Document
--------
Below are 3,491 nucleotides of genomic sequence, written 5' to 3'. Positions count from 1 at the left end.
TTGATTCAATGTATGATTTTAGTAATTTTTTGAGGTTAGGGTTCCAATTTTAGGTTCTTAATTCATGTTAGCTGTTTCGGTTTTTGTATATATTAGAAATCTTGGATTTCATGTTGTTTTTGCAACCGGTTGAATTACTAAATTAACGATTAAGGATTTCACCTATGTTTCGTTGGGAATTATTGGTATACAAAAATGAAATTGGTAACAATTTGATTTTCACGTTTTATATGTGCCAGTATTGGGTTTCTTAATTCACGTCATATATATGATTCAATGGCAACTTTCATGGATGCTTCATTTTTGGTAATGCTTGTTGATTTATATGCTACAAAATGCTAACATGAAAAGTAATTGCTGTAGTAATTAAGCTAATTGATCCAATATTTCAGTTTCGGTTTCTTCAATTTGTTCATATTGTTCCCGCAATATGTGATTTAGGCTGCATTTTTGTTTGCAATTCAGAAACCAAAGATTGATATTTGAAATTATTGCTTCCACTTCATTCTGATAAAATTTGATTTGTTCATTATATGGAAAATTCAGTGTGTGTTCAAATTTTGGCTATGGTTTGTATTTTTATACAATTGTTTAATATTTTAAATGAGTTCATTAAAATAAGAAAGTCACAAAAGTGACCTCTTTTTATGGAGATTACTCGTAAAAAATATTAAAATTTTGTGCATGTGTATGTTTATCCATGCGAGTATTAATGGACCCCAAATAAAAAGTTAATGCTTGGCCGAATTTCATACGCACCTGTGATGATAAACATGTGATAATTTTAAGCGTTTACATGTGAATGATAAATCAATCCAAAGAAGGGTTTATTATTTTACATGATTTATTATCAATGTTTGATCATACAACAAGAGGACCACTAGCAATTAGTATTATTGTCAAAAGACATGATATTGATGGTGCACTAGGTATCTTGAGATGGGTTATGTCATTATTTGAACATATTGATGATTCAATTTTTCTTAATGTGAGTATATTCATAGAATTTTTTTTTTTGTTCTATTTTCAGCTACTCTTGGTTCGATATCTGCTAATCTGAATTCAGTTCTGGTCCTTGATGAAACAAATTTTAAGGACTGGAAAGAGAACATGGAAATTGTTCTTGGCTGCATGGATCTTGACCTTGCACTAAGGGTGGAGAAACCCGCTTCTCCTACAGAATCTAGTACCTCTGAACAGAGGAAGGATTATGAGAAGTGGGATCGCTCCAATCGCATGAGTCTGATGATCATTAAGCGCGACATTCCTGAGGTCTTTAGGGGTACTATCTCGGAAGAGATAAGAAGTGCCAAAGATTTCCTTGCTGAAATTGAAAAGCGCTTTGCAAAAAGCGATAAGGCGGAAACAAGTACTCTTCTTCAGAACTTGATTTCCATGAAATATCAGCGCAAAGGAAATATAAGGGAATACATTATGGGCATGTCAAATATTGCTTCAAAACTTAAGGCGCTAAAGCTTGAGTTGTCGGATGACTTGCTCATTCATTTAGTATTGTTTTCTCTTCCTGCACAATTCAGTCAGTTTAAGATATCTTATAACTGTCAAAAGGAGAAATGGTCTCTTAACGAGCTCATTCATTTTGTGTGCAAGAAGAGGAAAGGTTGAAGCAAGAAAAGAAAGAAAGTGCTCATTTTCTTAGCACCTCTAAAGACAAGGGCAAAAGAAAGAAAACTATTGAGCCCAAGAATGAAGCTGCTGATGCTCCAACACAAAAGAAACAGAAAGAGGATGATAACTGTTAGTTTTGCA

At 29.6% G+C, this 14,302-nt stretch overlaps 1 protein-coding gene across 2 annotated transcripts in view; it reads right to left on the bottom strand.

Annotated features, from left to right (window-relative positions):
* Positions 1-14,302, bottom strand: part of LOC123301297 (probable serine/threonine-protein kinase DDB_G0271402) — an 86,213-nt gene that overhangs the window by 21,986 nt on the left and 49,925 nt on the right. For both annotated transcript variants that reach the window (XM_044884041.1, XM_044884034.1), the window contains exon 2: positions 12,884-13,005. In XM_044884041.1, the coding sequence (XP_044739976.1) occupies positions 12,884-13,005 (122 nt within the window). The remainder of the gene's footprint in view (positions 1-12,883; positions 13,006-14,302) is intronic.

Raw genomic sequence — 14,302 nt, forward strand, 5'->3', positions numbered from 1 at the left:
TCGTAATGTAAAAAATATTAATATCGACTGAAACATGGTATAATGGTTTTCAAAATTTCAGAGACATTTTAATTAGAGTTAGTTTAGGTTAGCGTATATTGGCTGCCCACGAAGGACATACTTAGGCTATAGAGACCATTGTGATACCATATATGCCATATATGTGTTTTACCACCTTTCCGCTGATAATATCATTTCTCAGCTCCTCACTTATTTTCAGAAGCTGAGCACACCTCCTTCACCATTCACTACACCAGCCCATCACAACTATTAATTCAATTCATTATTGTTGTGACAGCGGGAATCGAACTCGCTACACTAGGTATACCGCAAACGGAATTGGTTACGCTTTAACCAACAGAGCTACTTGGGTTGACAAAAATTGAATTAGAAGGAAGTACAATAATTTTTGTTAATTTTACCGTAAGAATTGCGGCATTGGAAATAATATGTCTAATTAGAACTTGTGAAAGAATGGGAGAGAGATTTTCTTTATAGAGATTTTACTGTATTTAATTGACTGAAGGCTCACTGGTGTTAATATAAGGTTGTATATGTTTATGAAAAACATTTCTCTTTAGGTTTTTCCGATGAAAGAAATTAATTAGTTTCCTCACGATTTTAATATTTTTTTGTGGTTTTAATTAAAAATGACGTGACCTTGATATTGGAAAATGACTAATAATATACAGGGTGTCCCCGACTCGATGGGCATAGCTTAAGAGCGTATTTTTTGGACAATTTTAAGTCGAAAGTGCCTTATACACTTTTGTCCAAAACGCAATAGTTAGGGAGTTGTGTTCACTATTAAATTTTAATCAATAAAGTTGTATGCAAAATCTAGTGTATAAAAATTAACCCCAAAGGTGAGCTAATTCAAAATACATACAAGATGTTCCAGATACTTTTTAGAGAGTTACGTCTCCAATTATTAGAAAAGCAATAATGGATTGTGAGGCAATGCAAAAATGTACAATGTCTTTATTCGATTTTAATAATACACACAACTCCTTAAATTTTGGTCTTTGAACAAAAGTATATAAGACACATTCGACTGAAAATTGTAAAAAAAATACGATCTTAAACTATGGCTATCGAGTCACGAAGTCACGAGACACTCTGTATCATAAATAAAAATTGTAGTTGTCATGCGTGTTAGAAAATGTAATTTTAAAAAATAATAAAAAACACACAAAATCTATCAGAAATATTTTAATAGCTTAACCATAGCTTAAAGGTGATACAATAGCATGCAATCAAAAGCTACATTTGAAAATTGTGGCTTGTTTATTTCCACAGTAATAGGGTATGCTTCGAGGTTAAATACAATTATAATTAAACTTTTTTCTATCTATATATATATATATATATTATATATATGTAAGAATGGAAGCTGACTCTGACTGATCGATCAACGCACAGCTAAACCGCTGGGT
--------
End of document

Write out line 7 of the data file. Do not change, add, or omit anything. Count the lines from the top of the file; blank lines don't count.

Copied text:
TCGTAATGTAAAAAATATTAATATCGACTGAAACATGGTATAATGGTTTTCAAAATTTCAGAGACATTTTAATTAGAGTTAGTTTAGGTTAGCGTATATTGGCTGCCCACGAAGGACATACTTAGGCTATAGAGACCATTGTGATACCATATATGCCATATATGTGTTTTACCACCTTTCCGCTGATAATATCATTTCTCAGCTCCTCACTTATTTTCAGAAGCTGAGCACACCTCCTTCACCATTCACTACACCAGCCCATCACAACTATTAATTCAATTCATTATTGTTGTGACAGCGGGAATCGAACTCGCTACACTAGGTATACCGCAAACGGAATTGGTTACGCTTTAACCAACAGAGCTACTTGGGTTGACAAAAATTGAATTAGAAGGAAGTACAATAATTTTTGTTAATTTTACCGTAAGAATTGCGGCATTGGAAATAATATGTCTAATTAGAACTTGTGAAAGAATGGGAGAGAGATTTTCTTTATAGAGATTTTACTGTATTTAATTGACTGAAGGCTCACTGGTGTTAATATAAGGTTGTATATGTTTATGAAAAACATTTCTCTTTAGGTTTTTCCGATGAAAGAAATTAATTAGTTTCCTCACGATTTTAATATTTTTTTGTGGTTTTAATTAAAAATGACGTGACCTTGATATTGGAAAATGACTAATAATATACAGGGTGTCCCCGACTCGATGGGCATAGCTTAAGAGCGTATTTTTTGGACAATTTTAAGTCGAAAGTGCCTTATACACTTTTGTCCAAAACGCAATAGTTAGGGAGTTGTGTTCACTATTAAATTTTAATCAATAAAGTTGTATGCAAAATCTAGTGTATAAAAATTAACCCCAAAGGTGAGCTAATTCAAAATACATACAAGATGTTCCAGATACTTTTTAGAGAGTTACGTCTCCAATTATTAGAAAAGCAATAATGGATTGTGAGGCAATGCAAAAATGTACAATGTCTTTATTCGATTTTAATAATACACACAACTCCTTAAATTTTGGTCTTTGAACAAAAGTATATAAGACACATTCGACTGAAAATTGTAAAAAAAATACGATCTTAAACTATGGCTATCGAGTCACGAAGTCACGAGACACTCTGTATCATAAATAAAAATTGTAGTTGTCATGCGTGTTAGAAAATGTAATTTTAAAAAATAATAAAAAACACACAAAATCTATCAGAAATATTTTAATAGCTTAACCATAGCTTAAAGGTGATACAATAGCATGCAATCAAAAGCTACATTTGAAAATTGTGGCTTGTTTATTTCCACAGTAATAGGGTATGCTTCGAGGTTAAATACAATTATAATTAAACTTTTTTCTATCTATATATATATATATATATTATATATATGTAAGAATGGAAGCTGACTCTGACTGATCGATCAACGCACAGCTAAACCGCTGGGT